Digital camera blurriness

Discussion in 'Photography' started by Thi Them, Jul 25, 2005.

  1. Thi Them

    Thi Them Producer

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    I have an A75 Canon camera, and it seems a lot of my indoor pics are blurry.

    I use it in automatic mode, with the flash turned off (which I've heard is hardly ever to be used). I try to keep the camera as still as possible, but even the slightest movement will blur the picture. However, I've noticed that with the flash on, a little movement will still keep the picture sharp. Also, outdoor pics are always good. Is this how most digital cameras are?

    Also, what I find odd, is that if I push the shutter button all the way down, without focusing and with the flash off, the indoor picture turns out sharper with slight movement than with the use of focus by pushing the shutter halfway down. Nowhere in the manual does it mention using this method to obtain a better picture.

    ~T
     
  2. Scott Kimball

    Scott Kimball Screenwriter

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    Do you know what ISO and shutter speed the camera is setting (check the EXIF data on the image file). How about focal length?

    In my experience, Point and Shoot cameras need the flash in low light, due to the small sensor and slow lens. True, the on-camera flash tends to make things look flat, but that's one of the drawbacks of a P&S (I'm not knocking them, I have one as well as a DSLR).

    There should be some kind of shake warning (an indicator light) if it is too dark to handhold in the given light. This indicator will light after the metering (half-press of shutter release). I think the shake warning is an amber light near the viewfinder - but check your manual since I don't have that model. It may also flash the Av reading.

    Try changing from Auto to "P" (Program). Then, set your ISO to 400. Keep the lens zoomed out as much as possible. This will still give you auto metering, but it will force the camera sensor into the higher ISO (more sensitive). The short end of the zoom will also allow an extra stop or so of light to strike the sensor, besides that fact you can handhold easier at shorter focal lengths. Note that a 400 ISO will result in "grainier" images.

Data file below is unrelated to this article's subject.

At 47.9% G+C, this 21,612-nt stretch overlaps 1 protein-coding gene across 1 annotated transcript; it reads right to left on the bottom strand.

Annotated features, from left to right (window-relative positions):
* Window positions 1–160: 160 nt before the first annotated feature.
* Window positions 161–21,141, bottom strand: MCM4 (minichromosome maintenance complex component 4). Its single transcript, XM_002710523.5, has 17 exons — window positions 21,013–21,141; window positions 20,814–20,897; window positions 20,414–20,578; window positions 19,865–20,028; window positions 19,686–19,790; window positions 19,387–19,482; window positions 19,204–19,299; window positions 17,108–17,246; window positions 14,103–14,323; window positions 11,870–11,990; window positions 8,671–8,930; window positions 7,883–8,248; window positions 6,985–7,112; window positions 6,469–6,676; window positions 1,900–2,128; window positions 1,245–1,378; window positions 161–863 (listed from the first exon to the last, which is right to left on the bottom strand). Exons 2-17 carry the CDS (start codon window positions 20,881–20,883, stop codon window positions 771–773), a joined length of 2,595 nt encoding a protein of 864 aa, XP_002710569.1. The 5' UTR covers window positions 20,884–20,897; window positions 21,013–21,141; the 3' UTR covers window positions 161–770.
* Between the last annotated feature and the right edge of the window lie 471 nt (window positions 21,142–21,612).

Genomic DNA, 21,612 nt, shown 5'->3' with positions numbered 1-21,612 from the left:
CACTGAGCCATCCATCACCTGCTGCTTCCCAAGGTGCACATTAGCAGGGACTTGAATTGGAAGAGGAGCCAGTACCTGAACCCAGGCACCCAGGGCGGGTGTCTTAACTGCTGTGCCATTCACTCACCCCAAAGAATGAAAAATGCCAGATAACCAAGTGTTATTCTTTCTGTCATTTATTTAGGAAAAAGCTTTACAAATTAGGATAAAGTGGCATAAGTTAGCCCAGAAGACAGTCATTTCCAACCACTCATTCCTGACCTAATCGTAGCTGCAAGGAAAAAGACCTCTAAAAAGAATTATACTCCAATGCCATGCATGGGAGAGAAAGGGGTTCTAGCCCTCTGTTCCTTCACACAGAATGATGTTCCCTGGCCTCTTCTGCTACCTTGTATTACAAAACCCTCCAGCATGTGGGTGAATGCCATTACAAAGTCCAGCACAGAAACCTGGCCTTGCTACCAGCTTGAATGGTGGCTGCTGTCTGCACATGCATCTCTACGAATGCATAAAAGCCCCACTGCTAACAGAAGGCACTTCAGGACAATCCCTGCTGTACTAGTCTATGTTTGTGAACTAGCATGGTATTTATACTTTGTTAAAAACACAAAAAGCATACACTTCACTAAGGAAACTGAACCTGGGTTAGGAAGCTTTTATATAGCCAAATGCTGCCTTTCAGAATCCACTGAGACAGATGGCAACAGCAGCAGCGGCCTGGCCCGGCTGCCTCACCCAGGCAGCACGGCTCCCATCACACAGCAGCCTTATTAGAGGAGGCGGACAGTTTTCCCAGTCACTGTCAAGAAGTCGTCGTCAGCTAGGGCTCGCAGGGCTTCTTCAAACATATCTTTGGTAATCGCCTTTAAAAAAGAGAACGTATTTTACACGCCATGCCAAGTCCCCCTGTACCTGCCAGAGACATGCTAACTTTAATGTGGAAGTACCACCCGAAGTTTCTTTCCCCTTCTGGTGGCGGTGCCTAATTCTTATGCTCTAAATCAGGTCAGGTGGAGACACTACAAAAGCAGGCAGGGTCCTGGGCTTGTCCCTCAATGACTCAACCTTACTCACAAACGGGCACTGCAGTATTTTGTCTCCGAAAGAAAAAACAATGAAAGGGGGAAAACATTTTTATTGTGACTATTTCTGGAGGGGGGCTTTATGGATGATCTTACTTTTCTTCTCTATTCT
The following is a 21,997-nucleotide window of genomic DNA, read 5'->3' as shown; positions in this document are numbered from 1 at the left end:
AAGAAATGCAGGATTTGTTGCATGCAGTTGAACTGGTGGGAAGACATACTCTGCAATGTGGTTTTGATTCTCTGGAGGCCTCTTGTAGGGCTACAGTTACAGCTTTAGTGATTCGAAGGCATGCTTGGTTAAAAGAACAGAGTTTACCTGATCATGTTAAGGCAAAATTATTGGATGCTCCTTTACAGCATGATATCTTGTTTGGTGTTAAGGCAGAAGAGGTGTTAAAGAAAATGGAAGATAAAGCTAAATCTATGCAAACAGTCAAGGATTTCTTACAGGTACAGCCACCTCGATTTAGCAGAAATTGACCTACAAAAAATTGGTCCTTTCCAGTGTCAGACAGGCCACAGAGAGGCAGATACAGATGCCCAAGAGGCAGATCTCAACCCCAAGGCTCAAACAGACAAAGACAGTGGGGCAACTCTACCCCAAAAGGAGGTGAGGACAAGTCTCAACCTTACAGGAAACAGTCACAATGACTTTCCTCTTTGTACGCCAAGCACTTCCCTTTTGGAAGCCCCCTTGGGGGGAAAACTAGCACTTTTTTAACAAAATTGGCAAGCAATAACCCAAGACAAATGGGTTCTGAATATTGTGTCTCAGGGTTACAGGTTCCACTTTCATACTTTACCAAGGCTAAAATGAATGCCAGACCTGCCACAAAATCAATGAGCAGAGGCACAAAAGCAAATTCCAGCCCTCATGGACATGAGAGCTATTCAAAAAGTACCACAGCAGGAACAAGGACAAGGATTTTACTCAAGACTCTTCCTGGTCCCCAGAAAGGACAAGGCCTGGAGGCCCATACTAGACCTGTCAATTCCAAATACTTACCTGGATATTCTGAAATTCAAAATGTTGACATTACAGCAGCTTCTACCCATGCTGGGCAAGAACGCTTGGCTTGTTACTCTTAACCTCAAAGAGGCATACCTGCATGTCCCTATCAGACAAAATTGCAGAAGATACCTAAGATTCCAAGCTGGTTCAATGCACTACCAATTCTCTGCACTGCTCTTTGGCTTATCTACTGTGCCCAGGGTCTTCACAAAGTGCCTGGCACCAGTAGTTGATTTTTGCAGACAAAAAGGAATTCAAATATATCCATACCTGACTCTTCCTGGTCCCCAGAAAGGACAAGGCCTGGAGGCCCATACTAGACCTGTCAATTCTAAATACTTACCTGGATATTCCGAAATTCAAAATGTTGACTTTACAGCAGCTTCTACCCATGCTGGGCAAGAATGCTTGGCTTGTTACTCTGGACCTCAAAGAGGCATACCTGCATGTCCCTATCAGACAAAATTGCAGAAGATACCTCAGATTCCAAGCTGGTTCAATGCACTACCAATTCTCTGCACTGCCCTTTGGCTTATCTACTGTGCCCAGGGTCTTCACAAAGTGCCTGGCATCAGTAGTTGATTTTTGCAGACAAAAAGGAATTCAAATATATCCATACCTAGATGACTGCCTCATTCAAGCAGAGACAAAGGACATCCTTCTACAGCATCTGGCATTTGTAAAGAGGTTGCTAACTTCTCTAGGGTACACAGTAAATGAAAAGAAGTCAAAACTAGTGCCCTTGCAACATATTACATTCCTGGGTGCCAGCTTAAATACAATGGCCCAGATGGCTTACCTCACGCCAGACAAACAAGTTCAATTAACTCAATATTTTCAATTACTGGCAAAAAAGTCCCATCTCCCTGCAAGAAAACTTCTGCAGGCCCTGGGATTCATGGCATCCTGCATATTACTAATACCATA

-Scott
     
  3. Jeremy Stockwell

    Jeremy Stockwell Supporting Actor

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    Thi, this sounds to me like a camera shake issue involving the physical pressing of the shutter release. When you press the shutter release halfway in auto mode, the camera makes all of it's calculations and then when you go ahead and press the shutter release the rest of the way down, the camera opens the shutter almost instantly and your motion to press the shutter release is captured in the image.

    When you go ahead and press the shutter down entirely, the camera still makes it's calculations and opens the shutter to capture the image without further motion from you. By the time the camera opens the shutter, you've had a second or two to get control of the camera, so you're more likely to get pictures without camera shake.

    There's a better, more detailed explanation HERE.

    If your camera has a continuous shooting mode, where you can hold the shutter release down and it takes multiple pictures as quickly as it can, you might want to try that. The first couple of pictures might look similar to what you're getting now, but after those, you've had a chance to get control of the camera and later images might look better.

    JKS
     
  4. Ryan Tsang

    Ryan Tsang Second Unit

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    Depending on your ISO, it's very hard to take indoor pic without flash. Anything slower than 1/30second, it's hard.


    There are a few ways to correct this problem. I haven't checked if they apply to your model:

    In-camera fixes:
    -Use shutter-priority mode. Set shutter speed to 1/60 second, let your camera figure out ISO, aperture
    -increase ISO to max (1600 available?)
    -Use aperture-priority and use a larger aperture (lower f-numbers like f2.8)
    -any combo of the above

    Off-camera fixes:
    -increase light on the subject. Use flash or move to light sources or windows
    -use a tripod, monopod, brace against a table or wall




    No offense but that's silly. In low light, if shutter speed is slow (ISO, aperture not chosen), then the camera will just take three or how ever many pics at that low speed. If he can't hold it still thruout the duration, he will get three blurry pics. The camera won't go into paparazzi mode. If it does for some strange reason, the pics will be too dark, cuz not enough light reached the sensors. And I doubt his camera can shoot continous with flash; recycle time can't be that fast on a P&S. I get what you're trying to say though: that holding it still for the subsequent frames will introduce less shake than physically pressing the shutter for the first one.
     
  5. Ryan Tsang

    Ryan Tsang Second Unit

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    Flash throws more light onto your subject and thus your camera can select a higher shutter speed so as to not make the hand-holding obvious. Daylight is the same thing. No, this doesn't apply just to digicams, it applys to all of photography.
     
  6. Thi Them

    Thi Them Producer

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    Thanks guys.

    ~T
     

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